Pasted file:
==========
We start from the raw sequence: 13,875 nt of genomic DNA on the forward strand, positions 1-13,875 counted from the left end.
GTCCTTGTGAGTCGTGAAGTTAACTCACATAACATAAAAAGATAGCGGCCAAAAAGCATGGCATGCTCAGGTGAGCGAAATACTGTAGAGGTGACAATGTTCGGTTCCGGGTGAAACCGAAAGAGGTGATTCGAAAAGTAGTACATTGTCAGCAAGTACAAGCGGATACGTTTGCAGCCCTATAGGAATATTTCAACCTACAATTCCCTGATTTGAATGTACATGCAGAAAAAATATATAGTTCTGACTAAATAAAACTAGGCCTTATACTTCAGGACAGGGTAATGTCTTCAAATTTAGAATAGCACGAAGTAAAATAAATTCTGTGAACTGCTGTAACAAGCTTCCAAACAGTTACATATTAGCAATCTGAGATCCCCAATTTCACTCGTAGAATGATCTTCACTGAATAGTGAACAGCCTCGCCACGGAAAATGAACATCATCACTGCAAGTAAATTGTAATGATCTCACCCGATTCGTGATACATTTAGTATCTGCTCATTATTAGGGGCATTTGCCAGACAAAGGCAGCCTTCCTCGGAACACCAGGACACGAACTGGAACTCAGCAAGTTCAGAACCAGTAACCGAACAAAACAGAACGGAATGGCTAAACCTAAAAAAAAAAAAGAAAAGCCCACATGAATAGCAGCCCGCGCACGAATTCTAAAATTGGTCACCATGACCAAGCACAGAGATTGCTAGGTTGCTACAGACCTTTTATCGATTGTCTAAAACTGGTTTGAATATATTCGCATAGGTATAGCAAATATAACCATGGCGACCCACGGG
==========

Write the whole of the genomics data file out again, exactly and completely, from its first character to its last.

We start from the raw sequence: 13,875 nt of genomic DNA on the forward strand, positions 1-13,875 counted from the left end.
GTCCTTGTGAGTCGTGAAGTTAACTCACATAACATAAAAAGATAGCGGCCAAAAAGCATGGCATGCTCAGGTGAGCGAAATACTGTAGAGGTGACAATGTTCGGTTCCGGGTGAAACCGAAAGAGGTGATTCGAAAAGTAGTACATTGTCAGCAAGTACAAGCGGATACGTTTGCAGCCCTATAGGAATATTTCAACCTACAATTCCCTGATTTGAATGTACATGCAGAAAAAATATATAGTTCTGACTAAATAAAACTAGGCCTTATACTTCAGGACAGGGTAATGTCTTCAAATTTAGAATAGCACGAAGTAAAATAAATTCTGTGAACTGCTGTAACAAGCTTCCAAACAGTTACATATTAGCAATCTGAGATCCCCAATTTCACTCGTAGAATGATCTTCACTGAATAGTGAACAGCCTCGCCACGGAAAATGAACATCATCACTGCAAGTAAATTGTAATGATCTCACCCGATTCGTGATACATTTAGTATCTGCTCATTATTAGGGGCATTTGCCAGACAAAGGCAGCCTTCCTCGGAACACCAGGACACGAACTGGAACTCAGCAAGTTCAGAACCAGTAACCGAACAAAACAGAACGGAATGGCTAAACCTAAAAAAAAAAAAGAAAAGCCCACATGAATAGCAGCCCGCGCACGAATTCTAAAATTGGTCACCATGACCAAGCACAGAGATTGCTAGGTTGCTACAGACCTTTTATCGATTGTCTAAAACTGGTTTGAATATATTCGCATAGGTATAGCAAATATAACCATGGCGACCCACGGG